The first thing we were told when we entered Esan Classic, the new Thai restaurant on the edge of the Tenderloin for a recent media preview was “this is the most expensive Thai restaurant project in San Francisco; it was two and a half years in the making.”
With an introduction like that, it’s hard not to have impossibly high expectations. Several courses in, one diner in our group declared that the Tom Yum Pla Kao, a hot and sour soup with black cod, was the best soup he had ever eaten in his life. Judging by that comment, our expectations were mostly met.
Esan Classic is the fourth restaurant opened by owner Tom Silargorn, who owns the three popular Lers Ros Thai restaurants, with the original one being right across the street.
“The Esan province of Thailand has the most rare food, and there are not a lot of people doing it, and even when people are, the authenticity is not up to par” explained Rene Colorado, the restaurant group’s general manager. “You’ll taste certain flowers and herbs here that are very expensive to import, but they’re doing it to have the most authentic flavors.”
Silargorn comes from the Esan province, (also spelled Isan or Isaan) which is in the northeast of Thailand. Given that it borders both Laos and Cambodia, there is significant overlap in both culture and food; for instance, while larb (a salad made from ground meat) is considered the national dish of Laos, it is also equally popular in Esan.
While Esan is also known as the poorest region of Thailand, as it does not see the same amount of tourism as the south, that is not apparent at the restaurant, which has a sleek, sunken dining room, high ceilings, and oversized images of women reminiscent of eighties artist Patrick Nagel on the walls. It has bit of a nightclub feel (though with sports on two tvs in the bar) and intends to stay open until 2 am on weekends, though as of now, there is wine and beer, but no liquor license.)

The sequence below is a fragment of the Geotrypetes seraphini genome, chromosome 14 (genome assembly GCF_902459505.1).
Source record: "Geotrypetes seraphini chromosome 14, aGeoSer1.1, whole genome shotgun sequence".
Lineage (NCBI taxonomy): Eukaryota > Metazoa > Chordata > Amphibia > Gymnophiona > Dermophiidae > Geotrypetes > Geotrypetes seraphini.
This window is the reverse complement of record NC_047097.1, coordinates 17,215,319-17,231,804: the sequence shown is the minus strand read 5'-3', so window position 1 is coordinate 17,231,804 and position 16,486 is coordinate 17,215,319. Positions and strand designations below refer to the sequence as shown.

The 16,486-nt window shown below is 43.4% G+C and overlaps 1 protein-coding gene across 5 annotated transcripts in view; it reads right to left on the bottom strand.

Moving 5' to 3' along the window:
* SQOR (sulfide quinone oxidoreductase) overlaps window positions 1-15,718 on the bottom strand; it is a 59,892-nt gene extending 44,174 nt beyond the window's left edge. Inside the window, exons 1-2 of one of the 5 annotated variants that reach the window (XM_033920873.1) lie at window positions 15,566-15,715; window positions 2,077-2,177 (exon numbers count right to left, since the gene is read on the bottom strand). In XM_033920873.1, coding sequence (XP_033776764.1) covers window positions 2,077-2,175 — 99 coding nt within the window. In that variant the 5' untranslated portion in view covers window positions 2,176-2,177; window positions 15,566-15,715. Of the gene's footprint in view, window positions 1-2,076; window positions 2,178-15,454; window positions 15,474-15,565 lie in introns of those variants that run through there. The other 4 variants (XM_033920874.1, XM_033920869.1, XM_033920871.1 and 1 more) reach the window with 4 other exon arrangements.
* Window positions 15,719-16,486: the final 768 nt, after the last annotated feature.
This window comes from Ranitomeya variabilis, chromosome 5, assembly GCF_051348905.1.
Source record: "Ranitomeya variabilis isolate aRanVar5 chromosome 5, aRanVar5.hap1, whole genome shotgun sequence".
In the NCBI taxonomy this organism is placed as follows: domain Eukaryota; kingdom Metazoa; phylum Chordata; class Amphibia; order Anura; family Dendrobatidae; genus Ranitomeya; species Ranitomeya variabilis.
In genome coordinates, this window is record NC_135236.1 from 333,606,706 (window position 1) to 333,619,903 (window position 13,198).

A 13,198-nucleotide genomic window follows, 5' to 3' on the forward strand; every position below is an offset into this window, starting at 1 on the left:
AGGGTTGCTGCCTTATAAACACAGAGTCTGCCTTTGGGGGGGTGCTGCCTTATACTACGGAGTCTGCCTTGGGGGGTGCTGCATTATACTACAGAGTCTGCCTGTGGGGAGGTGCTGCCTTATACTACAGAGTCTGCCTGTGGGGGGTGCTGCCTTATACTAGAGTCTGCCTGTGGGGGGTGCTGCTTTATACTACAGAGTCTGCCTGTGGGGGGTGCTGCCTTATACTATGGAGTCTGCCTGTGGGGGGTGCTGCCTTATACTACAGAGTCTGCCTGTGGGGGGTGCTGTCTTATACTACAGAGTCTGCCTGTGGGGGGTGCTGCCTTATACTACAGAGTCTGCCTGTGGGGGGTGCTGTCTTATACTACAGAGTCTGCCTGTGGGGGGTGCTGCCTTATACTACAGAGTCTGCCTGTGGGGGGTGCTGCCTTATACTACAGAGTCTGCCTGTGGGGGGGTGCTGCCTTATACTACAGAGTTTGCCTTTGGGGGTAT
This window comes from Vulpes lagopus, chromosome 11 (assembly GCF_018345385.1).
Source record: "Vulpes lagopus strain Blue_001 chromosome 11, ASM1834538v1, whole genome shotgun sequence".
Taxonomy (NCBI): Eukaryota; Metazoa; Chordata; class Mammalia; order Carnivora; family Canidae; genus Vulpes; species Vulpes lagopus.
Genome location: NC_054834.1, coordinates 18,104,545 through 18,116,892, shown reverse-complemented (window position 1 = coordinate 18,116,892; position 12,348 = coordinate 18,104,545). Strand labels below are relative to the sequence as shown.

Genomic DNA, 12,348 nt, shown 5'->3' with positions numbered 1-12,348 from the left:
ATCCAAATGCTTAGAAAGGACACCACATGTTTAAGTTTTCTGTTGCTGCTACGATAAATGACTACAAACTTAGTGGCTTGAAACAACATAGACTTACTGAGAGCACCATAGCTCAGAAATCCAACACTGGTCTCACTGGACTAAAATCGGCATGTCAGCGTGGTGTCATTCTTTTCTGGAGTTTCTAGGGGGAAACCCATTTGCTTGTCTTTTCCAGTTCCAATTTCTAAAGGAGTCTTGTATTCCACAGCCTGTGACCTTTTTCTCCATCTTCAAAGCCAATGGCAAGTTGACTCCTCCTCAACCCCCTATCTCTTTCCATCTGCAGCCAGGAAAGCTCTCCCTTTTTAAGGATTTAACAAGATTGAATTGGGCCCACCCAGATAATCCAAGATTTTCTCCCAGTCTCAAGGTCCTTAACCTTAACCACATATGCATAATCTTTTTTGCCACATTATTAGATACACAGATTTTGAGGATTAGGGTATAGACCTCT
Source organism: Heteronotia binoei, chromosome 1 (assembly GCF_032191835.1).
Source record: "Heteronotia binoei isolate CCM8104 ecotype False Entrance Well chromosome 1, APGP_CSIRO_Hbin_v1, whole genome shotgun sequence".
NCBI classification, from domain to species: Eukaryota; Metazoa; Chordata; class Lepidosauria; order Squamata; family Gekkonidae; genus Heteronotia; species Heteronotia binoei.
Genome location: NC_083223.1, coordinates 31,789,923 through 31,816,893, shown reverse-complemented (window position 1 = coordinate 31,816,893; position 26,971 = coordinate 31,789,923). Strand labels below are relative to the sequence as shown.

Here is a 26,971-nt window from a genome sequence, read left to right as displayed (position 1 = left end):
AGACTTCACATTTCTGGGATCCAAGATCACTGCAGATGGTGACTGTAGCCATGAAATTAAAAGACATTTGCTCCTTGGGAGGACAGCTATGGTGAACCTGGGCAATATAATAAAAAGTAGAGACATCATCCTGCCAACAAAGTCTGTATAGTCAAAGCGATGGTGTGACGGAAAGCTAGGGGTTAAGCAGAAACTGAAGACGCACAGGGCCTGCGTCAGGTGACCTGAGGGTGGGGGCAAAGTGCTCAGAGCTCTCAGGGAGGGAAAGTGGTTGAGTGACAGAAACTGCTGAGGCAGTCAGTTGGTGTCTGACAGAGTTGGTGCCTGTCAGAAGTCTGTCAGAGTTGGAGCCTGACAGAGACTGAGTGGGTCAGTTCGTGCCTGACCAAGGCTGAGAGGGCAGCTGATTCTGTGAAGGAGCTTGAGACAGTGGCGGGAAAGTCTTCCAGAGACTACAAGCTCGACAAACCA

This media dinner was the first this reporter had ever been to where a host introduced each course with a microphone from a stage.
Although Goody Kay has lived here for years, he is somewhat of an influencer in Thailand, he told us privately, and was wearing sparkling silver shoes with spikes.
Guests were treated to eleven courses, handpicked by Silargorn and Chef Chanon Hutasingh as their favorite dishes, and most representative of Esan cuisine. (Hutasingh is the chef that will oversee the kitchen at Esan Classic). It probably goes without saying that there was no pad thai or peanut sauce in sight. It must have been a difficult choice, given the menu is oversized and runs 11 pages long and has over 120 dishes on offer.
For the more adventurous eater, frogs legs and pork intestines and chicken hearts and gizzards are all on the menu.
But we still experienced numerous flavors that were new to us; with the heat coming from both fresh and fried chilies, building up slowly throughout the meal. For instance, the above-mentioned tom yum soup had fresh chilies while the course that followed was a beef and chili powder soup.
There were some misses. An appetizer of sun-dried calamari had guests wondering whether the squid – which looked almost like French fries – was best honored by this method. While it was certainly a new way to eat it, diners seemed more puzzled than wowed. A stewed beef plate made with tendon had a divine chili paste, but despite the long cooking time at very low heat, in some cases, there was much more fat than meat; large chunks were left on the plate. Despite Kay calling their larb “the best in the industry,” strings of fried pork fat were a bit too chewy to fully enjoy.
But other dishes were sublime. A dish called bitter melon salad, which had shrimp, scant pieces of bitter melon, and ground pork as the dominant ingredient (and also seemed rather larb-like) was a symphony of flavors, perfectly accentuated by chili and lime. “In Thailand, we believe that the more bitter something is, the better it is for you,” Kay instructed. It was that version of larb that we could have seen being called the best in the industry. The fish and beef soups were both so delicious and unusual, it was impossible to discern which we liked better. Mouth on fire, be damned, I kept going back for more. A sweet and spicy black bass came to the table fried into a shallow U, as if it were posing, head and tail perfectly aloft. A stir-fried green curry with beef was delicate and fragrant, a much more refined version than what we’re used to (which isn’t bad to begin with).
We thought we’d leave most of the dessert untouched, a sweet black sticky rice with coconut milk and Longan, a cousin of the lychee, but that was not to happen; the unctuous rice with just the right amount of sweetness had us going back for more.
According to the introduction Kay gave us, Silagorn could have retired back to Thailand after opening Lers Ros, but instead he opened two more. “His passion is cooking,” Kay told us. “All he wants to do is cook.”
Lucky San Francisco. With cooking like that, all we wanted to do was eat.
Esan Classic (website not active yet)
739 Larkin St. [map]
Hours: Open Sun-Thu, 11am-12am and Fri-Sat, 11am-2am.
Price Range: $$ entrees from $10.95 to $35.95 (with most averaging around $15 to $20)